The recession’s effect on the unemployment rate is widely known, but its profound effect on the wealth gap between races is only now coming into focus.
A new report by the Urban Institute found that Hispanic families lost 44 percent of their wealth between 2007 and 2010 and black families lost 31 percent. Non-Hispanic white families, by comparison, lost 11 percent of their wealth.
Before the recession, non-Hispanic white families were four times as wealthy as minorities but by 2010 that number had grown to six times as wealthy. This disparity is all the more noteworthy because the income gap is much smaller, staying roughly constant since 1983.
Put another way, the average wealth of white families was $230,000 higher than the average wealth of black and Hispanic families in 1983. By 2010, the average wealth of white families was over a half-million dollars higher than the average wealth of black and Hispanic families — $632,000 versus $98,000 and $110,000, respectively — the report states.
“The great recession didn’t cause the wealth disparity between white families and families of color but it certainly did exacerbate it,” says Caroline Ratcliffe, senior fellow with the Urban Institute. “Families of color were not on a firm wealth-building path but were disproportionately affected by the great recession and housing crisis.”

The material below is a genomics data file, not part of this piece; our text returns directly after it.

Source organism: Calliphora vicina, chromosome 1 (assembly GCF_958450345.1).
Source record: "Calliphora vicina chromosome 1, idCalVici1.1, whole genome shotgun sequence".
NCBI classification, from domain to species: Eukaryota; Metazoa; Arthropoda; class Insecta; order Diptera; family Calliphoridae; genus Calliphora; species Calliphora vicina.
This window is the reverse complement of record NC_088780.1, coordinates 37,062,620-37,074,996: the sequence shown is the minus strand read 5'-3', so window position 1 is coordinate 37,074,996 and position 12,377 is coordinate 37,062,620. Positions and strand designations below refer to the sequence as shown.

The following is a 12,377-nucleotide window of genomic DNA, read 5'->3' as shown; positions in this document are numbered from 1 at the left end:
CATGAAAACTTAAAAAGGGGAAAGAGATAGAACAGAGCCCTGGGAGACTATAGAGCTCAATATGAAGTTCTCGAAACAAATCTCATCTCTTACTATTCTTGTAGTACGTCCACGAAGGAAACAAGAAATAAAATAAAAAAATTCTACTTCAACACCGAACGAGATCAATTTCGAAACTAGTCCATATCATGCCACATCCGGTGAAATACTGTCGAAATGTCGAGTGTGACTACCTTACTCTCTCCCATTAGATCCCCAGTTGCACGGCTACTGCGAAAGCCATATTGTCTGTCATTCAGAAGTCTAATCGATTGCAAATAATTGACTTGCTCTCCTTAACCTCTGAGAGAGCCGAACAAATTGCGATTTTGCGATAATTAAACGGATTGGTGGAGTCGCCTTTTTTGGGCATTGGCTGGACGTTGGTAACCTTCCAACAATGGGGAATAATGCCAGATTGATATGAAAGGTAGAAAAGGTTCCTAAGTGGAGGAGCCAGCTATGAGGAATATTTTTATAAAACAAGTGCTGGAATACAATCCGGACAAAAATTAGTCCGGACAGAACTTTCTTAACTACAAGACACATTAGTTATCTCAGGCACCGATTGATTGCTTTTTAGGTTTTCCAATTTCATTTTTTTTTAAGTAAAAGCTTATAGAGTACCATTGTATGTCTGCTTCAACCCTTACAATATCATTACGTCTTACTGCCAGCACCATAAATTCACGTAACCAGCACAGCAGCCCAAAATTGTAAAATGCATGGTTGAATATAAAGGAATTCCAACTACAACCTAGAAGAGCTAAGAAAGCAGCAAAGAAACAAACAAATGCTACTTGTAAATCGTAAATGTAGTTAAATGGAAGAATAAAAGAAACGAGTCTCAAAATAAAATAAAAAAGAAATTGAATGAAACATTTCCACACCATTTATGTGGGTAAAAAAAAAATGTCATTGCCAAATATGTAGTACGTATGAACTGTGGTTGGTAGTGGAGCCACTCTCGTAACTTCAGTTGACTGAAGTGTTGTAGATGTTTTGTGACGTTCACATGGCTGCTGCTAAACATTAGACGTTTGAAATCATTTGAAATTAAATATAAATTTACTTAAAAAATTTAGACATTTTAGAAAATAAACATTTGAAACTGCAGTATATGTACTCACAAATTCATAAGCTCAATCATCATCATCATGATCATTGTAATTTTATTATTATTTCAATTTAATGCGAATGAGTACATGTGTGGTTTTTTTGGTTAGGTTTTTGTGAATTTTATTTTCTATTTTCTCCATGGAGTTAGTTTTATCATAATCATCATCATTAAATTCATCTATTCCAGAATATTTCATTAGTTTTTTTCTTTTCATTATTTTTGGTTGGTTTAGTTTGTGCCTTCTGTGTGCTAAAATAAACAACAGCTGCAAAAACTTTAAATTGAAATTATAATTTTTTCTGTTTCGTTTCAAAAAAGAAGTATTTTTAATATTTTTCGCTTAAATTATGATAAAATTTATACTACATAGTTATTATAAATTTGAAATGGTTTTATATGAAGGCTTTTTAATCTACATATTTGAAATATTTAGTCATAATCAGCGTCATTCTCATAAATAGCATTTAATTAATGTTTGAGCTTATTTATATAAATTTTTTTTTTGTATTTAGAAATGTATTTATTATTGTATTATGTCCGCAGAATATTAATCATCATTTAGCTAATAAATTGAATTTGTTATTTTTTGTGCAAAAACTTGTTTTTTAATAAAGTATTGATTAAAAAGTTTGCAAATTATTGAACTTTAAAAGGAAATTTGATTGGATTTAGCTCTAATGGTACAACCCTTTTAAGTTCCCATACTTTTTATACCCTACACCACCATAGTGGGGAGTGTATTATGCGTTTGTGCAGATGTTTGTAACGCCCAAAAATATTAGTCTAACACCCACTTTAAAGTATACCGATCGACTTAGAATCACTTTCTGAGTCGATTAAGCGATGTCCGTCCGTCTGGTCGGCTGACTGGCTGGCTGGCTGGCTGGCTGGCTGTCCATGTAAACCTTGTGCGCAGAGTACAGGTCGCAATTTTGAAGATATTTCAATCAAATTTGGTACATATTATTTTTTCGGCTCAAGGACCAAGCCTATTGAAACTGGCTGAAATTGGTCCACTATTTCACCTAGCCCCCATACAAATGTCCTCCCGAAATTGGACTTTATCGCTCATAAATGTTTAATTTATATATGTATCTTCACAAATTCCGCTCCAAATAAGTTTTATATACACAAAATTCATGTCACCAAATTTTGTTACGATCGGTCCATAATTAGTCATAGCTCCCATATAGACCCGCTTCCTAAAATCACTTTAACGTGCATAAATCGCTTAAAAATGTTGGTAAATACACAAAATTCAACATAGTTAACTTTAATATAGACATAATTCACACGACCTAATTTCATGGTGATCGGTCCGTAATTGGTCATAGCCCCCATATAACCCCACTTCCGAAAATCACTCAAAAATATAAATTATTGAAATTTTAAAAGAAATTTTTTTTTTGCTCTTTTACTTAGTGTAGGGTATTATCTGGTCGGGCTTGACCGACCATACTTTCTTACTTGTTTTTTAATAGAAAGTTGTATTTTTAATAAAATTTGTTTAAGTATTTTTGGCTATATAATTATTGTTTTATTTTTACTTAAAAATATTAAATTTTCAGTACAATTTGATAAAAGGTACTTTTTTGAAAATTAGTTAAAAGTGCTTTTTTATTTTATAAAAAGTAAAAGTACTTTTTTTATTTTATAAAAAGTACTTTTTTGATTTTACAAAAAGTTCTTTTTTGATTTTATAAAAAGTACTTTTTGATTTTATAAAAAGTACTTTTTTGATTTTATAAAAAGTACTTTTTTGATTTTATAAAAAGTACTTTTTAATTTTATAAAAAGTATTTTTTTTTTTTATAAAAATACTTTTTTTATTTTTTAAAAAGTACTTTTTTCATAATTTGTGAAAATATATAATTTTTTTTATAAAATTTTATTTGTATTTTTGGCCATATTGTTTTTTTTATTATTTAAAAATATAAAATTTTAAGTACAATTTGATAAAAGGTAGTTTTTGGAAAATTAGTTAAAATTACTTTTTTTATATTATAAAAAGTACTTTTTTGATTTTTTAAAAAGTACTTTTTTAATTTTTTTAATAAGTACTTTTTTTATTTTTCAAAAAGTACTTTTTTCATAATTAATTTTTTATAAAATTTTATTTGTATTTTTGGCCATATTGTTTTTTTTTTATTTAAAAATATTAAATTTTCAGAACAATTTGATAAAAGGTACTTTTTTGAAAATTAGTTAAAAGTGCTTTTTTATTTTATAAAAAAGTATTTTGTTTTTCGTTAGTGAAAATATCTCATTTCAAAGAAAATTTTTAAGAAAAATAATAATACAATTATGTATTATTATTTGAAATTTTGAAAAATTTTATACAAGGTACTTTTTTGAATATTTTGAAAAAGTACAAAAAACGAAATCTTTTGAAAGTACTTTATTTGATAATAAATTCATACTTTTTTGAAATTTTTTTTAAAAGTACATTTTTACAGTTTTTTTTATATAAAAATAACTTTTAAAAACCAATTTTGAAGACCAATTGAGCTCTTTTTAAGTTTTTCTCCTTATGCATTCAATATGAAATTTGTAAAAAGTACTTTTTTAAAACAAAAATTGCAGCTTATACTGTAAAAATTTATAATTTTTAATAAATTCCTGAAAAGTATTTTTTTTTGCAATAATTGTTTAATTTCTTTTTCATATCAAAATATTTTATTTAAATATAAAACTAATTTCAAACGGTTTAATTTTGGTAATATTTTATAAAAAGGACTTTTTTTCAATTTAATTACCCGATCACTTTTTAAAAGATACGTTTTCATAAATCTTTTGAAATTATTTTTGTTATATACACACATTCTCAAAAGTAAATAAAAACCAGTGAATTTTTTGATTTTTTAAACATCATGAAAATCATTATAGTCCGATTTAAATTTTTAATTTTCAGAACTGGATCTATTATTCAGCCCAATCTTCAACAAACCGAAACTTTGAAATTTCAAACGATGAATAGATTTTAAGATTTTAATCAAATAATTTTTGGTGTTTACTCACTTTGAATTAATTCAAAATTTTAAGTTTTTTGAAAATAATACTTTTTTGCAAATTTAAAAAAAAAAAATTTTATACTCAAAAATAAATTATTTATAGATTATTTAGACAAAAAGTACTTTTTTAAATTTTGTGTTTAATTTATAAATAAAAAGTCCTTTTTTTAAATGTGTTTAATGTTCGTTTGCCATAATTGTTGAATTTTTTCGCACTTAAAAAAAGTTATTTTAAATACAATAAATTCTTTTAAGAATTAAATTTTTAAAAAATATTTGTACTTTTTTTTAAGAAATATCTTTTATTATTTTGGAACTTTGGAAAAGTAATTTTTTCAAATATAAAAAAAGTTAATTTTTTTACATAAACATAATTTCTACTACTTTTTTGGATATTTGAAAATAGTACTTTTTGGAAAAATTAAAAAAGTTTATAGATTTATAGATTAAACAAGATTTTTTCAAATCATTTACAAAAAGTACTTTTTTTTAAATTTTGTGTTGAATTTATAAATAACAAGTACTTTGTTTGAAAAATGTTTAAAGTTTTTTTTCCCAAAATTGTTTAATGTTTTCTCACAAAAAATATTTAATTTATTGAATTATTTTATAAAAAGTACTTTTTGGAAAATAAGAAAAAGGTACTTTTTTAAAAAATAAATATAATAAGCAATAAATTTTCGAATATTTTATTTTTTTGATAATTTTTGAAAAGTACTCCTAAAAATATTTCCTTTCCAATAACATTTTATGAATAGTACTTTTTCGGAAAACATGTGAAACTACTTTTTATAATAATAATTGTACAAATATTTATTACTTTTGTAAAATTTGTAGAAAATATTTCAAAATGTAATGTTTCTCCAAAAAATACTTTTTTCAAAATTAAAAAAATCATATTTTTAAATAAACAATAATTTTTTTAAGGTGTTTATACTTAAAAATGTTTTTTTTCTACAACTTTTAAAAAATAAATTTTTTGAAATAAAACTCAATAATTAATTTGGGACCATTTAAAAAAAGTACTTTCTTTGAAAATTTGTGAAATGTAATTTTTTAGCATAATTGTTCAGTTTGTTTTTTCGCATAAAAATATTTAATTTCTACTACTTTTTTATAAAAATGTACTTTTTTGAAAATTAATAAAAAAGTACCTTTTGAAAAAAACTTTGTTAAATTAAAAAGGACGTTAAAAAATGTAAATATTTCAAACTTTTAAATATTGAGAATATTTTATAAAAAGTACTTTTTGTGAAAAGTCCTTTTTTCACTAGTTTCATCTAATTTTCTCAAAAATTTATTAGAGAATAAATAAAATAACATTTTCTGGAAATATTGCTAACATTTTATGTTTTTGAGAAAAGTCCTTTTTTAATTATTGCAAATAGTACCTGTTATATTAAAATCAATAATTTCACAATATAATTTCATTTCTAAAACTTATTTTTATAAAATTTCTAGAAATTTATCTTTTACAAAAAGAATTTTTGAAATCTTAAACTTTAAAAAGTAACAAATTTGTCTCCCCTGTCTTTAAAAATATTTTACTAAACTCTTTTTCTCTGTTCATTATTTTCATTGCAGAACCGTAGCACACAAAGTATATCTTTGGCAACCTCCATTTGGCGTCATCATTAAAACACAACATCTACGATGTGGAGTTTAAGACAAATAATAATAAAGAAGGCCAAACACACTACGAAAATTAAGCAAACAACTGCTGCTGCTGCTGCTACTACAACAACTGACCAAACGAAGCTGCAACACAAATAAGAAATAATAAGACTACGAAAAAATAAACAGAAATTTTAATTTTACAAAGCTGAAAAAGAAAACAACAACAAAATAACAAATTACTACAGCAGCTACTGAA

The accumulation curve for whites, the rate at which they accumulate wealth, grows as they age, and the disparity compared to Latinos and blacks becomes more stark.
In 1983, whites in the 32-40 age range started with three and a half times more wealth than blacks and four times more wealth than Hispanics. Thirty years later, those figures had grown to seven times more wealth than African-Americans and five times more wealth than Hispanics.
A focus on the 2007 to 2009 recession shows sharp declines in the wealth of all three groups but reveals particularly debilitating effects for Latino families. Lower home values account for much of Hispanics’ wealth loss, as their wealth fell 40 percent from 2007 to 2010. Higher debt-to-asset values created a dangerous situation as young Hispanic home buyers were hit with an avalanche when housing prices tumbled in places like Phoenix and inland California.
Aracely Panemeno, with the Center for Responsible Lending, told NBC Latino that minorities were targeted with predatory loans, which had a major impact on their families’ wealth.
“I live in Prince William County, Virginia, where 12,000 predominantly Latino families lost their homes because of predatory lending, the subprime boom and over-development,” she said.
Frederick Rivera, with Finanta, a nonprofit lending group serving Philadelphia, says there are programs to help minority home buyers get back on their feet after the housing crisis. Finanta is starting a brand new program called Pre-Mo (pre-mortgage), to help them save money to begin the process of buying a house.
“It’s impossible to save money in 60 days to buy a house,” Rivera says. “But this program last from 18 to 24 months, sets up one-to-one credit counseling and creates a credit action plan. It makes banks want to work with them.”
Rivera says the program is a ROSCA, or rotating savings program, which is a “concept common to all minorities” where they save money and then are given a lump sum of their own money. Many Latinos are familiar with this idea from “sociedads” among friends and family.
Despite a worrisome wealth gap, Rivera sees things improving.
“As the bubble has settled there is a bigger interest to purchase on behalf of the minority community,” he says.